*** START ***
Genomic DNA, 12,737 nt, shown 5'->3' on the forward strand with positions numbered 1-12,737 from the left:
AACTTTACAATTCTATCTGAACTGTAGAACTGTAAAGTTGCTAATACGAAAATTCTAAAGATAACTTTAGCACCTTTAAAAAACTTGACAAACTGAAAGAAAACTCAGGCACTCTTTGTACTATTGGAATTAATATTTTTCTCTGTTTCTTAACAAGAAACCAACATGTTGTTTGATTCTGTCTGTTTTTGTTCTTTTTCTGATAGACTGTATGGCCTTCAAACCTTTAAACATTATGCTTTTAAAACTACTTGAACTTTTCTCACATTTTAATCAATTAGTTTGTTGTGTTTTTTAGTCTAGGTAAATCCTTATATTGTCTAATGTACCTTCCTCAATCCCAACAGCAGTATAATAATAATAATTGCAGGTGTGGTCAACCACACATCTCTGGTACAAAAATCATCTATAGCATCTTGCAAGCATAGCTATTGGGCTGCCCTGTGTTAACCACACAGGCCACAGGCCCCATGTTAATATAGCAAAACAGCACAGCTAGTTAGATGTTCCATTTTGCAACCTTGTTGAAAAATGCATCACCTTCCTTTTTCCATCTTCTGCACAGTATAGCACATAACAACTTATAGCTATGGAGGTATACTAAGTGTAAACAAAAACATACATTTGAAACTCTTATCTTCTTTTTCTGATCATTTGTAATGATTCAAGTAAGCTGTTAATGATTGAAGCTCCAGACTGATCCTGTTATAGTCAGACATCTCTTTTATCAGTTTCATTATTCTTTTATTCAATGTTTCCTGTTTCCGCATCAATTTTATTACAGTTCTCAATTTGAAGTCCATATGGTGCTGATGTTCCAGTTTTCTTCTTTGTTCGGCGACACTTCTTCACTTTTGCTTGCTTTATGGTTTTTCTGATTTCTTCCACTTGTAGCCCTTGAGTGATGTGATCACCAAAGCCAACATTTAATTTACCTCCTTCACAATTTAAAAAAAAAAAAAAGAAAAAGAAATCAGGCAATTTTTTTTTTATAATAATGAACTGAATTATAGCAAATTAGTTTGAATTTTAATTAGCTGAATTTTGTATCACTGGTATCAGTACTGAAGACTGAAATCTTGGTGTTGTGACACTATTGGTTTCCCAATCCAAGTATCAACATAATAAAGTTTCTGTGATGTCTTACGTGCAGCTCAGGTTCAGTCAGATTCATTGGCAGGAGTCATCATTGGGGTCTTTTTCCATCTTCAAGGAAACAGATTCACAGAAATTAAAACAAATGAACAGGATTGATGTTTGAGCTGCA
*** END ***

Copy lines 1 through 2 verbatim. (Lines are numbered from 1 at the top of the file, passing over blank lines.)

Genomic DNA, 12,737 nt, shown 5'->3' on the forward strand with positions numbered 1-12,737 from the left:
AACTTTACAATTCTATCTGAACTGTAGAACTGTAAAGTTGCTAATACGAAAATTCTAAAGATAACTTTAGCACCTTTAAAAAACTTGACAAACTGAAAGAAAACTCAGGCACTCTTTGTACTATTGGAATTAATATTTTTCTCTGTTTCTTAACAAGAAACCAACATGTTGTTTGATTCTGTCTGTTTTTGTTCTTTTTCTGATAGACTGTATGGCCTTCAAACCTTTAAACATTATGCTTTTAAAACTACTTGAACTTTTCTCACATTTTAATCAATTAGTTTGTTGTGTTTTTTAGTCTAGGTAAATCCTTATATTGTCTAATGTACCTTCCTCAATCCCAACAGCAGTATAATAATAATAATTGCAGGTGTGGTCAACCACACATCTCTGGTACAAAAATCATCTATAGCATCTTGCAAGCATAGCTATTGGGCTGCCCTGTGTTAACCACACAGGCCACAGGCCCCATGTTAATATAGCAAAACAGCACAGCTAGTTAGATGTTCCATTTTGCAACCTTGTTGAAAAATGCATCACCTTCCTTTTTCCATCTTCTGCACAGTATAGCACATAACAACTTATAGCTATGGAGGTATACTAAGTGTAAACAAAAACATACATTTGAAACTCTTATCTTCTTTTTCTGATCATTTGTAATGATTCAAGTAAGCTGTTAATGATTGAAGCTCCAGACTGATCCTGTTATAGTCAGACATCTCTTTTATCAGTTTCATTATTCTTTTATTCAATGTTTCCTGTTTCCGCATCAATTTTATTACAGTTCTCAATTTGAAGTCCATATGGTGCTGATGTTCCAGTTTTCTTCTTTGTTCGGCGACACTTCTTCACTTTTGCTTGCTTTATGGTTTTTCTGATTTCTTCCACTTGTAGCCCTTGAGTGATGTGATCACCAAAGCCAACATTTAATTTACCTCCTTCACAATTTAAAAAAAAAAAAAAGAAAAAGAAATCAGGCAATTTTTTTTTTATAATAATGAACTGAATTATAGCAAATTAGTTTGAATTTTAATTAGCTGAATTTTGTATCACTGGTATCAGTACTGAAGACTGAAATCTTGGTGTTGTGACACTATTGGTTTCCCAATCCAAGTATCAACATAATAAAGTTTCTGTGATGTCTTACGTGCAGCTCAGGTTCAGTCAGATTCATTGGCAGGAGTCATCATTGGGGTCTTTTTCCATCTTCAAGGAAACAGATTCACAGAAATTAAAACAAATGAACAGGATTGATGTTTGAGCTGCA